From Luzon to Mindanao the Philippine Eagle will be highlighted by various NGOs and conservation efforts from June 4-10 for Philippine Eagle Week. Which is fitting because it was almost a year ago when my team and I trekked the ridges and valleys of Mt. Mingan in search for Philippine Eagles (Pithecophaga jefferyi). Traversing the steep slopes and narrow paths of the mountain while carrying fragile equipment such as binoculars, spotting scopes, DSLR cameras, and telephoto lenses on top of camping equipment and a week’s worth of food supplies was nothing short of an achievement in itself. Though the journey was difficult, the challenging trek did pay off as we were able to confirm the presence of a juvenile and a pair of adult Haring Ibon (King of Birds or Philippine Eagles) in the Mingan Mountains.
Not a moment was wasted to protect Philippine Eagles after their discovery in Mt. Mingan. The municipal local governments surrounding Mt. Mingan namely Gabaldon, Dingalan, and San Luis, with the help of the Haribon Foundation and the Department of Environment and Natural Resources (DENR) developed plans for the conservation of the mountain range. One of the identified priority interventions to protect the forests of Mingan is its declaration as a Critical Habitat (CH) for the protection and conservation of Philippine Eagles.
Flash-forward to 2015, the plans developed in the previous year are now coming to fruition. Social surveys are being conducted to learn more about Mt. Mingan’s biological and socio-economic importance to local communities surrounding it. Subsequently, field surveys are also scheduled to verify other reported Philippine Eagle sightings all over Mt. Mingan. The information that will be gathered through these surveys will be used to develop specific conservation measures for the Mingan Mountains.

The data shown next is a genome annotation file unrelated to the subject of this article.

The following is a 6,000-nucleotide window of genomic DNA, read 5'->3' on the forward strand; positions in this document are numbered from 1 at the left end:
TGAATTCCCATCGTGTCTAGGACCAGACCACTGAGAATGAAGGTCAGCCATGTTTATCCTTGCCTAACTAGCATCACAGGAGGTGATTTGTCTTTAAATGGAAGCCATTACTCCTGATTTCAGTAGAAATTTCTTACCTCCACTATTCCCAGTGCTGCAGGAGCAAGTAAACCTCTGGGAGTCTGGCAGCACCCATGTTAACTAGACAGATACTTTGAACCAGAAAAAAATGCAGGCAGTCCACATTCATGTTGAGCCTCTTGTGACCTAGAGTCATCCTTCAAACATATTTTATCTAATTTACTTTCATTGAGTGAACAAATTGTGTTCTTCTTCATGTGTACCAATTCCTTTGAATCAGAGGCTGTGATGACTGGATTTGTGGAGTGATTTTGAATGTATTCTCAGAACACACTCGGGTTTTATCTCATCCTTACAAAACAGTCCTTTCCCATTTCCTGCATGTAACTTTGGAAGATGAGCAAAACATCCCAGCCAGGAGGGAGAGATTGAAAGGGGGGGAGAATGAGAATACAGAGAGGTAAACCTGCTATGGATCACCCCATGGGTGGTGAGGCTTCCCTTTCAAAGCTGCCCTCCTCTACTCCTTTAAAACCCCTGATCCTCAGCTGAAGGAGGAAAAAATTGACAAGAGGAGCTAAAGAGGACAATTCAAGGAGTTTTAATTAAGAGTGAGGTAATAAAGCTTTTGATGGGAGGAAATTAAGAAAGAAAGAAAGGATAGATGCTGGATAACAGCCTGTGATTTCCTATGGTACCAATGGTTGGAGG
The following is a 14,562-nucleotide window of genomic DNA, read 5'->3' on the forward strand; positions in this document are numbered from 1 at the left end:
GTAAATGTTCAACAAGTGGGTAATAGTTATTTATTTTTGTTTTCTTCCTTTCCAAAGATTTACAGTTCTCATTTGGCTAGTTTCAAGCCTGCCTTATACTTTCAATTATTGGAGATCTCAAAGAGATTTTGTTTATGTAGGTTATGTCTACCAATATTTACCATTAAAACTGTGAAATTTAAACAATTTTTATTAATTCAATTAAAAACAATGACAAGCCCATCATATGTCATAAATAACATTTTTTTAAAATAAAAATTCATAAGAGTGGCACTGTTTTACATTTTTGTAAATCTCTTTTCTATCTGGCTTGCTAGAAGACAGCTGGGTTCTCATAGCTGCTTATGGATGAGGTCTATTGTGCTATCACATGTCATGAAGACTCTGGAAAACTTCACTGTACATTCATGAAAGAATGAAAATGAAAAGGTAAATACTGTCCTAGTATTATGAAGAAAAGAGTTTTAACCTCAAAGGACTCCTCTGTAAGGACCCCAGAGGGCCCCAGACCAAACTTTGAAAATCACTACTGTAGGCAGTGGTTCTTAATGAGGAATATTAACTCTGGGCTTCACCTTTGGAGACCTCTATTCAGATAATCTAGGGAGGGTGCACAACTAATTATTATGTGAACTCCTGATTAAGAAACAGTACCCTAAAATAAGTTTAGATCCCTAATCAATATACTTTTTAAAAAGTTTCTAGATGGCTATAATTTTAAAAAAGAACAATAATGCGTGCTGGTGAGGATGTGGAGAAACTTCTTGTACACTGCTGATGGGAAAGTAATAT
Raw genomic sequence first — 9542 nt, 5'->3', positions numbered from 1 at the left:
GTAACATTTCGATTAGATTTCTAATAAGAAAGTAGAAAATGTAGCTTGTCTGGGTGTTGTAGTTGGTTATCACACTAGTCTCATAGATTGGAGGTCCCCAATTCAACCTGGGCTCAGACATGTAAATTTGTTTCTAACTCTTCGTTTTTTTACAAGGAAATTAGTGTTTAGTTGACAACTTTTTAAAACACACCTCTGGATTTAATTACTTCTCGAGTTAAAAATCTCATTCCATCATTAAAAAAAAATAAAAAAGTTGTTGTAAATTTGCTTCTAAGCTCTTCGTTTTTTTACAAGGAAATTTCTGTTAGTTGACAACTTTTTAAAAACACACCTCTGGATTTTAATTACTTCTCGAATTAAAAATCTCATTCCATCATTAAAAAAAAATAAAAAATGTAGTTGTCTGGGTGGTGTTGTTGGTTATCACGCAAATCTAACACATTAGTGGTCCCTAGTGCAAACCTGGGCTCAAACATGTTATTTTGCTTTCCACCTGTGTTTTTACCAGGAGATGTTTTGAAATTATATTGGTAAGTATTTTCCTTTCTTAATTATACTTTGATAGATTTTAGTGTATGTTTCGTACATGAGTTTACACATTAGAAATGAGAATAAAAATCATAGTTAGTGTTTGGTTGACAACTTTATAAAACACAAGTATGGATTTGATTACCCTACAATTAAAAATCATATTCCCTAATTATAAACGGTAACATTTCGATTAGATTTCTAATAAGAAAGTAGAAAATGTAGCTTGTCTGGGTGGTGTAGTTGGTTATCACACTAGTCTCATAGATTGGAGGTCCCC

Mt. Mingan is now on its way to becoming a network of Critical Habitats for the protection of Philippine Eagles. Gabaldon paved the way by issuing an ordinance declaring 19,000 hectares of forests as a Critical Habitat while Dingalan and San Luis are in the process of following suit. Key stakeholders from Mt. Mingan are scheduled to convene and discuss the formulation of their respective Critical Habitat Management Plans (CHMPs) and the training and deputation of Wildlife Enforcement Officers (WEO) for forest protection. These activities put Mt. Mingan ahead of other sites in conserving the Philippine Eagles of the Sierra Madre Mountain Range.
The conservation of Philippine Eagles does not stop at declaring Critical Habitats, producing plans and monitoring forests. The real challenge is educating people from all walks of life about the importance of Philippine Eagles, forests and biodiversity and instilling a sense of responsibility to protect our natural resources. Perhaps we can begin doing so this Philippine Week, June 4-10, and beyond.
Learn more about the Philippine Eagles of Mt. Mingan by liking and sharing our HARI NG MT. MINGAN infographics on our Facebook page: Facebook.com/GoHaribon, or email J Kahlil Panopio at [email protected]